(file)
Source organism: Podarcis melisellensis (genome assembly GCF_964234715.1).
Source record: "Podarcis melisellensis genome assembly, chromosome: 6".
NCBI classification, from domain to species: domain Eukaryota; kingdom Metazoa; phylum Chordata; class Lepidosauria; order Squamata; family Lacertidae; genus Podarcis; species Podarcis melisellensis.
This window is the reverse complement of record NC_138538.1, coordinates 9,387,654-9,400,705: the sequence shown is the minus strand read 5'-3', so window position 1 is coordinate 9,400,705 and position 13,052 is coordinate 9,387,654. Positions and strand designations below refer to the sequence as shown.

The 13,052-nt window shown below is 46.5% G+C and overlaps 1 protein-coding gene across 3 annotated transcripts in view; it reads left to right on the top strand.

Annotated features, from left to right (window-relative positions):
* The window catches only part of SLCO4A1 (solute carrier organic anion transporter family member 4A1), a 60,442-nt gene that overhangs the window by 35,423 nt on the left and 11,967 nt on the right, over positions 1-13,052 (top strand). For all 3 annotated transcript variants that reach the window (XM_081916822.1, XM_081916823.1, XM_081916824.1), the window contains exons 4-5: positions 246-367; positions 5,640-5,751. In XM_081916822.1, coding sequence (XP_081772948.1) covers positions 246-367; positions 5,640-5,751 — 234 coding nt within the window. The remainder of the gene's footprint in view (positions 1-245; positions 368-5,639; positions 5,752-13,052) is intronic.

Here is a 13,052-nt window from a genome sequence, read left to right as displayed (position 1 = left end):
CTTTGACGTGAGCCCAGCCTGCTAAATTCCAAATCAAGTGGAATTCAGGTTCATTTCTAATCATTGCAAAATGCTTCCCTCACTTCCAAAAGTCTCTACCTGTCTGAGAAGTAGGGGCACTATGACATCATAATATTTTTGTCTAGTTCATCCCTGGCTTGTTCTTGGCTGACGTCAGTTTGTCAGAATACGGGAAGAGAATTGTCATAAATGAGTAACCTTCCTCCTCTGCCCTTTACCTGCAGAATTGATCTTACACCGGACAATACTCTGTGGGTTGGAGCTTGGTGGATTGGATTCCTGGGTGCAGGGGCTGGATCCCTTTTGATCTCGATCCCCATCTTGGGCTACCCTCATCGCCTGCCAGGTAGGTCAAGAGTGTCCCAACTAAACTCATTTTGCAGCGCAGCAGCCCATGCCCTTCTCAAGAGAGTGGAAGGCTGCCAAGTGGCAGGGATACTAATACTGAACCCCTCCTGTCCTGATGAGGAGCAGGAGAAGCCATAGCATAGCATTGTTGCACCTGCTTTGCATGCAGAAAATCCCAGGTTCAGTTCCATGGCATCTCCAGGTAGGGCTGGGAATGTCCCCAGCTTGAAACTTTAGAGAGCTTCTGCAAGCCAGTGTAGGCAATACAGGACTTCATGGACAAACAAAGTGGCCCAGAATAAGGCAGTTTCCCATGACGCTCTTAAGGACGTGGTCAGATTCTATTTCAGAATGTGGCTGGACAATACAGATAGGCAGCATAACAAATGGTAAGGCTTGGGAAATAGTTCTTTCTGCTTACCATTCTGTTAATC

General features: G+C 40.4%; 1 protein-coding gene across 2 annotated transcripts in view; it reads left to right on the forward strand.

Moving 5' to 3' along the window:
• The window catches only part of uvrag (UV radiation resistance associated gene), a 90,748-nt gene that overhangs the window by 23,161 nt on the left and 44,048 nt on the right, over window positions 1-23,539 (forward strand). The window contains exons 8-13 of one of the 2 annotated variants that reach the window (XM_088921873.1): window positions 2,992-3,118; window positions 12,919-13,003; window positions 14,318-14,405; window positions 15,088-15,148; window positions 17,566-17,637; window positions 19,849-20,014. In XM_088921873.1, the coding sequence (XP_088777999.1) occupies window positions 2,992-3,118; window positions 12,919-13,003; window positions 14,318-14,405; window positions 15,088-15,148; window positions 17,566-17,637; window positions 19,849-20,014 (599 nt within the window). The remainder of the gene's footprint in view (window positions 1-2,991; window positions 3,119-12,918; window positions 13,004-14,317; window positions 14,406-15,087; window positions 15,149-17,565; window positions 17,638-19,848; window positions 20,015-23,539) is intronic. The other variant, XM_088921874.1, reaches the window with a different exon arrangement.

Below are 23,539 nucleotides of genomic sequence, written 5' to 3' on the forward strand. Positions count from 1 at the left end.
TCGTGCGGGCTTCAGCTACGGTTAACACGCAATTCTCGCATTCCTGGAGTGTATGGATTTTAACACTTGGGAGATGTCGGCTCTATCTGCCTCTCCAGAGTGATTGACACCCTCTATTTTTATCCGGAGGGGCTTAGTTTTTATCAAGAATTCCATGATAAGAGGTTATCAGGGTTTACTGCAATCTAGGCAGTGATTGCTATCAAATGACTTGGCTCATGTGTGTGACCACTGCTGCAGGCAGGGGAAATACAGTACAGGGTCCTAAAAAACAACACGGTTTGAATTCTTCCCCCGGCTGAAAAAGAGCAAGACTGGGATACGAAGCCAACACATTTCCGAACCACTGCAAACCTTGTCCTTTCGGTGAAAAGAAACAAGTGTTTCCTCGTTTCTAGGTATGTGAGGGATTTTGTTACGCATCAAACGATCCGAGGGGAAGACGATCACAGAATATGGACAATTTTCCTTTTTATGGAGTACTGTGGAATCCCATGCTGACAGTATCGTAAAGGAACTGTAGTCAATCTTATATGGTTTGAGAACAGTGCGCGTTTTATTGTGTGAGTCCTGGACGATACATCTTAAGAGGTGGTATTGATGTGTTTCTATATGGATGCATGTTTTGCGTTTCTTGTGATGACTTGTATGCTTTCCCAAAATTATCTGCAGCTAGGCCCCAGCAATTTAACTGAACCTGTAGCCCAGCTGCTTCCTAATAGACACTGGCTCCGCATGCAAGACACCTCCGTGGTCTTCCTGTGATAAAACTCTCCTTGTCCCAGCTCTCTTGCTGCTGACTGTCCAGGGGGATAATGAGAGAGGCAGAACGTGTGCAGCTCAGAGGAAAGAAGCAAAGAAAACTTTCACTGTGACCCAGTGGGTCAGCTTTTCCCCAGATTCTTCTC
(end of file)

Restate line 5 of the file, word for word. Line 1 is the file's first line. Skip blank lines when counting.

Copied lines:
The 13,052-nt window shown below is 46.5% G+C and overlaps 1 protein-coding gene across 3 annotated transcripts in view; it reads left to right on the top strand.